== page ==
Shilpa Thomas

November 2018 marked the 15 year anniversary of my suicide attempt. I can’t believe it has been that long but at the same time, it feels like it was just yesterday. Years of insecurity, low self-worth, lack of faith, and pain-evoking experiences had all played a role in me making that life-altering decision.
It all began when I was a child. I was molested when I was 8 years old by, who was once, my favorite uncle. This had shattered my world. I think what may have affected me the most was how the situation was handled after. Nobody really wanted to speak about it. Everyone dealt with the pain in silence. I felt alone. I had nobody to talk to, nobody to cry to, or at least that is how I felt at that time. I had become withdrawn. I felt dirty, insecure, and hated myself.
I was the queen of negative self-talk. I would cry often. I was miserable. I was extremely hard on myself. I hated making mistakes and disappointing others’ expectations. I wanted everyone to love me even though I did not love myself. All this self-hatred led me to make a decision that would change my life forever. I hated myself so much that I felt that my family and this world would be better off without me. I overdosed on medication and ended up in the hospital. I felt embarrassed. I couldn’t believe I had done what I did. I remember praying for nobody that I knew to find out because I did not want anyone to think I was crazy.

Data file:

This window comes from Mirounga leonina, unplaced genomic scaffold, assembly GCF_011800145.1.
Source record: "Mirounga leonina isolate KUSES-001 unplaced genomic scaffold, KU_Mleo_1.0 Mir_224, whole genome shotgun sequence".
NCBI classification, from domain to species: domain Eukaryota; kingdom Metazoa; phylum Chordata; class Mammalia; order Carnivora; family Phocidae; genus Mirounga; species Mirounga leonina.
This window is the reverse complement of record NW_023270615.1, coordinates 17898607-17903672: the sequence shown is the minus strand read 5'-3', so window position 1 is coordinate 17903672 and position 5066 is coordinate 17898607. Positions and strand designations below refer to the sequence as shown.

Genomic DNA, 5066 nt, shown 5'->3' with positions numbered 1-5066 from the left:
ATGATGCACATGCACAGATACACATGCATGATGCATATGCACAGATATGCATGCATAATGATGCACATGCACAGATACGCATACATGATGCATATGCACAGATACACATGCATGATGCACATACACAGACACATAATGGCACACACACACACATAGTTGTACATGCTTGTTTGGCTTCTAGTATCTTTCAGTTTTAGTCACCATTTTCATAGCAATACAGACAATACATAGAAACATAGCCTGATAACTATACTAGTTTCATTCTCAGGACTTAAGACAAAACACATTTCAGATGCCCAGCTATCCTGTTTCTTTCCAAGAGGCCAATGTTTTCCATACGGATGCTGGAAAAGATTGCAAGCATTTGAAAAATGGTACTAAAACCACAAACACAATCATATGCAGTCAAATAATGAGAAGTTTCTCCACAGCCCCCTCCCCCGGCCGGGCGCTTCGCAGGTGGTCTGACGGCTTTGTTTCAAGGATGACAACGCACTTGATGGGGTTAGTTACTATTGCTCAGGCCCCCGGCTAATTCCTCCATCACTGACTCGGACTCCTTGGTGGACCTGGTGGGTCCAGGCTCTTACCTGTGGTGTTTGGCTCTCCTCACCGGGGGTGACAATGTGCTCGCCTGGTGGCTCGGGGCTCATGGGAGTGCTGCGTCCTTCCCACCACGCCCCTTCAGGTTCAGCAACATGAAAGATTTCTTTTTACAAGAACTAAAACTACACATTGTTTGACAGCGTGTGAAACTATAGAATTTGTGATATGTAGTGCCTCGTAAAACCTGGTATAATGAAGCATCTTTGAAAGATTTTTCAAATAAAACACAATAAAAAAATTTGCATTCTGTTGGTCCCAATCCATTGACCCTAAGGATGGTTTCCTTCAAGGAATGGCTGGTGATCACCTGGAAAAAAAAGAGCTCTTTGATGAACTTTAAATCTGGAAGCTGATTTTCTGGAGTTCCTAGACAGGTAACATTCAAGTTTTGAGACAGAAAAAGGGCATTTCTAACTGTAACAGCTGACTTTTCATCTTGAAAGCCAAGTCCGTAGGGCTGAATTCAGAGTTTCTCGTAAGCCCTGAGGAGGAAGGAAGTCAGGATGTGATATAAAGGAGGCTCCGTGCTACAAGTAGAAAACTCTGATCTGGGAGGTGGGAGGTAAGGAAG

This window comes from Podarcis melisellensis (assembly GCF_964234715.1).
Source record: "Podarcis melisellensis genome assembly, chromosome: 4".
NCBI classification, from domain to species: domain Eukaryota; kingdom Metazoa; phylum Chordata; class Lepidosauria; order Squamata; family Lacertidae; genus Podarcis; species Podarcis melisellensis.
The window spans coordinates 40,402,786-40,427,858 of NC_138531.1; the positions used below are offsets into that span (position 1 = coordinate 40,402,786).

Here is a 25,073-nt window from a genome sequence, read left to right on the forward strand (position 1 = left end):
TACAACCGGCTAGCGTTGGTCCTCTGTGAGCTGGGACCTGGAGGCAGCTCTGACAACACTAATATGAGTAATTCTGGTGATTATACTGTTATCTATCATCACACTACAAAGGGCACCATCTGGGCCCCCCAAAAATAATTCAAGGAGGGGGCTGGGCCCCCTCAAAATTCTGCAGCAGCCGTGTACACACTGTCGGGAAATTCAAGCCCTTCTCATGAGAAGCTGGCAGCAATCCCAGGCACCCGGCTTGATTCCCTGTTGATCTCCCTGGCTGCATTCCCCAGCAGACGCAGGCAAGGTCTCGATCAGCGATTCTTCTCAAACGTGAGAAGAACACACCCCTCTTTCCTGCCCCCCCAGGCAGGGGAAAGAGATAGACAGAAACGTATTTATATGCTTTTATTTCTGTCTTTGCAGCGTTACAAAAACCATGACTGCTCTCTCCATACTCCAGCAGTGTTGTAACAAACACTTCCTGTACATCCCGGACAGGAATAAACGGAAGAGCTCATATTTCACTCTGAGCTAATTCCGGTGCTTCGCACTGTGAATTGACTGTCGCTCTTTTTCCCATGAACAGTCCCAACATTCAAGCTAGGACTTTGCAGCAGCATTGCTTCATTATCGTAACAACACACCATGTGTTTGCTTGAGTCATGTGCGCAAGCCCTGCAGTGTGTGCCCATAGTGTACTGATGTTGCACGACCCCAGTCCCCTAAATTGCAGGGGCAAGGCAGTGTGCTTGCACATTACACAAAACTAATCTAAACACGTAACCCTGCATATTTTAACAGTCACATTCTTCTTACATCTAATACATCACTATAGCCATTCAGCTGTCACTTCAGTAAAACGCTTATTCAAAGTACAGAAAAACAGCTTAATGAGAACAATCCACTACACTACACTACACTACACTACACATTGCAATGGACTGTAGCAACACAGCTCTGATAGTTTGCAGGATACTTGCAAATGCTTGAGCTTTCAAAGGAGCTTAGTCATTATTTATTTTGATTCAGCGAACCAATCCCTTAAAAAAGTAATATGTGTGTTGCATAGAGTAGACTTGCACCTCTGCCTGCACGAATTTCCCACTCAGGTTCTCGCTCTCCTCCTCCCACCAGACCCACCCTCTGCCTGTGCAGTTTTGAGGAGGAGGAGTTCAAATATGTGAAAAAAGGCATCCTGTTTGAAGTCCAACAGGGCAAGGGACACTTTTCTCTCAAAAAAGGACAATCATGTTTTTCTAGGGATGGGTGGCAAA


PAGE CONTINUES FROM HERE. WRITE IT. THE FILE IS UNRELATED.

It took me a while to truly digest what had happened. What did it all mean? This girl, who felt insignificant and undeserving of life, was given a second chance. I was meant to be here. My presence on this earth has a purpose. I have spent the last 15 years exploring what that purpose is. I believe sharing my story with others is one of them. I am no longer embarrassed! I am a warrior and this is my story.

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MannMukti pledges to serve all South Asians, recognizing the power hierarchies in our communities, created and maintained by different identities of caste, language, geography, gender, sexuality, and religion that shape individuals' obstacles while seeking mental liberation.